The consumer is replaced by the voter who uses his vote to gain more state resources or to confront the state experts controlling his life. But, the voter ends with more control over his life, more dissatisfaction, and more unsolvable burdens.

Recently, Chancellor of the Exchequer Gordon Brown spoke to the Social Market Foundation (UK) on “A Modern Agenda for Prosperity and Social Reform.” Gordon Brown described markets as the instruments of “opportunity and security for all.” But, he added that market failures are so major that state control is necessary, especially in health care and education. Education has been a government industry for a century and a half, and health care in England has been a government industry for more than half a century. Not market failures in health and education, but government failures, over and over again are the reality. Still, the left insists health care and education must be government industries until the end of time. The more government intervention in health care, the more there is a claim of a health care crisis in the United States. Public education in the United States has been a demonstrable disaster, yet it continues to remain a government industry. In The Conversation with Harris and Selden (discussed below), Lord Harris says: “State education is one of the most terrible flawed failed industries or services in the whole of this nation. There is no way that a private education company could have gone on for a hundred years with a worsening output with every sign of failure, and gone on being funded and funded.”

Lord Skidelsky criticizes Marquand:

“he underplays the fact that spreading affluence and IT have enormously reinforced the possibilities and attractions of the private, quite apart from any effect of neo-liberal ideology. The era of great issues, whether economic or social, is, for the time being, over. … But it is also partly because Marquand never honestly faces the fact that the intermediate bodies – particularly the professions – long ago surrendered the autonomy which gave them their special role in the Victorian scheme of things by accepting state money. … The universities, whose vanishing independence Marquand stoutly up holds, are the most conspicuous victims of this disastrous evolution.”

Lord Skidelsky attitude gives us the calm feeling of a gradual evolution away from state programs toward market solutions while the free economy produces more affluence. But are not the state’s devices for solutions more like those of the Wizard of Oz: a medal instead of courage, a false heart, and a bogus college diploma instead of brains.  The Wizard of Oz is the true forerunner of any Prime Minister of England or any President of the United States in giving bogus health care and bogus education.

The future costs of government pensions and health care for the retired will increase dramatically in coming years while the number of tax payers will decline. The crisis is denied by politicians in all countries. Budgets increase for the current year and for the out years in regular acts of self-denial of realistic solutions by legislatures.

The left talks as though the Welfare State has been repealed. In the United States, each year has seen not only the growth in government spending, but enormous new public entitlements which will place larger and larger costs on the budgets. Since the US government has not permitted the calculations to be published, all we know is that the costs will be much beyond the pretended amounts of government statements. Each politician plays the role of King Louis XV’s principal mistress, Madame de Pompadour, who declared about royal spending, “After us the Deluge.”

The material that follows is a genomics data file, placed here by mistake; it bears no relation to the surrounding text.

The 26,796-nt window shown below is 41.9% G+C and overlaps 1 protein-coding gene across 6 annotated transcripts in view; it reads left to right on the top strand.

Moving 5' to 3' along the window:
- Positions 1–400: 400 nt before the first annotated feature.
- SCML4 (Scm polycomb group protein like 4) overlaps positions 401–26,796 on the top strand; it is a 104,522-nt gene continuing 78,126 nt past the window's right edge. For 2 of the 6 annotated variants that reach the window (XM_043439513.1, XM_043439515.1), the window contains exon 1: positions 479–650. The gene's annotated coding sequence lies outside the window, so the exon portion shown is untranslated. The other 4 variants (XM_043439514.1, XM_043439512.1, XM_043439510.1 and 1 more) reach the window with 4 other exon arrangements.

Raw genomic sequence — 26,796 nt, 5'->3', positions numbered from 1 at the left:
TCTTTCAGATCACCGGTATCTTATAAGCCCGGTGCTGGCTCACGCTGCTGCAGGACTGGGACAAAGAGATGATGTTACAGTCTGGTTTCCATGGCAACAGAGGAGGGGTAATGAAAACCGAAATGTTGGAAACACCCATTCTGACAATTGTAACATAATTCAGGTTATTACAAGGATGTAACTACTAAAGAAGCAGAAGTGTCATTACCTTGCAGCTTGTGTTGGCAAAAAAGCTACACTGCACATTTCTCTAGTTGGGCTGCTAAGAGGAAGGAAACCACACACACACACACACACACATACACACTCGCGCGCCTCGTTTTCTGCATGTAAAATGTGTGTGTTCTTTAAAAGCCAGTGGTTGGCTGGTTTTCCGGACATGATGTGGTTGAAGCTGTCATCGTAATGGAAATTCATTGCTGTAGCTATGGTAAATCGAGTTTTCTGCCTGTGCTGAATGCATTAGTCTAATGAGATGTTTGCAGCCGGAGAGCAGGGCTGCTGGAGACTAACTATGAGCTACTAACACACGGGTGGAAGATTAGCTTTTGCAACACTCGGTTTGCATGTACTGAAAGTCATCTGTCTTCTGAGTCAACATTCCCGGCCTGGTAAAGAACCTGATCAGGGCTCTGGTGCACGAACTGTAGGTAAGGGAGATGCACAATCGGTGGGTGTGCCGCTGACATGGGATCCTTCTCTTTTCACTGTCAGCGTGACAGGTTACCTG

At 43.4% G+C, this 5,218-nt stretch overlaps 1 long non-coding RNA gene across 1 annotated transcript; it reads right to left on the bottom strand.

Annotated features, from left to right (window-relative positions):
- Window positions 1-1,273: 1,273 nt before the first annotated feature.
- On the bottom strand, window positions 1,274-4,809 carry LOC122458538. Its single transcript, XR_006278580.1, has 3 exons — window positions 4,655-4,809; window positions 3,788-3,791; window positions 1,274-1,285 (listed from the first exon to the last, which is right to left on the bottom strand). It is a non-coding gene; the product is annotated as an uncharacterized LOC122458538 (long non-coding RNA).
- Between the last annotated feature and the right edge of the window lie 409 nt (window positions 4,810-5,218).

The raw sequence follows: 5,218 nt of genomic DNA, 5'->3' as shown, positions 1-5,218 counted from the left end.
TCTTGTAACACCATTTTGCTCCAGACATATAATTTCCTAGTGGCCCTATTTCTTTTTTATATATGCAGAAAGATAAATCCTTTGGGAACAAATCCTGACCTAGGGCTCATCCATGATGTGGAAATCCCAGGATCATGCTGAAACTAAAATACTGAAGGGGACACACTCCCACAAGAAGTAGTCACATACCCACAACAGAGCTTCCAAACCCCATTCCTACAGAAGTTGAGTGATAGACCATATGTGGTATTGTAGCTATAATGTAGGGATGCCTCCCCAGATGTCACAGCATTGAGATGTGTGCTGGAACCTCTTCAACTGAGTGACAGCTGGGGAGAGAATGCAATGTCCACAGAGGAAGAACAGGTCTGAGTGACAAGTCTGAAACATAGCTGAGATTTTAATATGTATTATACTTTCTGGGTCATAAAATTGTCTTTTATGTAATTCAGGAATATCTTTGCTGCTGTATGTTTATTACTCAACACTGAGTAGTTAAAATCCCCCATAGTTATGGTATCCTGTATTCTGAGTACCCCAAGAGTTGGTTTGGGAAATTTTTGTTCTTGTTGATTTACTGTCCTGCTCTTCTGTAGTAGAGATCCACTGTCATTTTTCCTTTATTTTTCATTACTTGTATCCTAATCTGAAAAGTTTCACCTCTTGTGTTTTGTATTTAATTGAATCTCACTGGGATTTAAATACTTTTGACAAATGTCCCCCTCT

Indeed, the consequence of 18th century France’s government spending was the debt crisis which culminated in the French Revolution. And as Lady Bracknall said a century ago in Oscar Wilde’s The Importance of Being Ernest: “I need not remind you of the unfortunate results of that event.”

Well, maybe I do need to remind you. The consequences of the accumulation of government debt which resulted in the French Revolution was the Economic Terror in which many were executed for violations of the Law of the Maximum (price controls).

The French National Assembly had confiscated the Church’s property to support a paper currency. More and moreAssignats were printed causing a run away inflation fought against by price controls and executions. Napoleon Bonaparte had a popular mandate to end the oppression of Christianity and to restore the gold standard.

All educated Europeans and Americans had the history of the French Revolution engrained in their thinking about public policy. Their commitment to private property, the gold standard and free markets permitted the greatest industrialization in history.

But, during the 20th century that memory of the consequences of the debt crisis and the French Revolution dissipated.  As George Santayana at Harvard declared: “Those who do not know history are condemned to repeat it.”

What is the History which our governments’ spending is writing?

Like Madame de Pompadour they are spending money at an escalating rate for future decades. Like her, the politicians proclaim: “After us the Deluge.”

There are Classical Liberal analyses of current developments produced by the numerous public policy research institutes. Institute of Economic Affairs, Centre for Independent Studies, and the North American institutes have provided detailed studies of the growth of the spending of governments. Institutes in other parts of the world have made valuable contributions in their own countries. These are the studies which make the left declare that the free market arguments seem dominant in debates regarding public policy.

One of many examples was “The Growth of Government and the Reform of the State in Industrial Countries,” by Vito Tanzi and Ludger Schuknecht, IMF Working Papers, December, 1995. The Economist headlined its article on the Tanzi-Schuknecht report: ”The Withering Away of the State” (April 6, 1996). The Economist stated:

”For many decades the economic role of the state has grown inexorably. … But perhaps economic history can offer some clues. … Public spending may be subject to diminishing marginal returns: beyond a certain level, it stops delivering measurable social benefits. …

Indeed, as a general rule, those economies with the lowest rise in public spending since 1960 seem to be more efficient and more innovative. They boast lower unemployment and a higher level of registered patents. Moreover, because they do not need to levy high taxes to pay for government largesse, they also tend to have the smallest “black” economies, in which people work but do not pay taxes. … The authors conclude that rising public spending since 1960 has delivered few social benefits and, in some cases, has hurt economic performance.”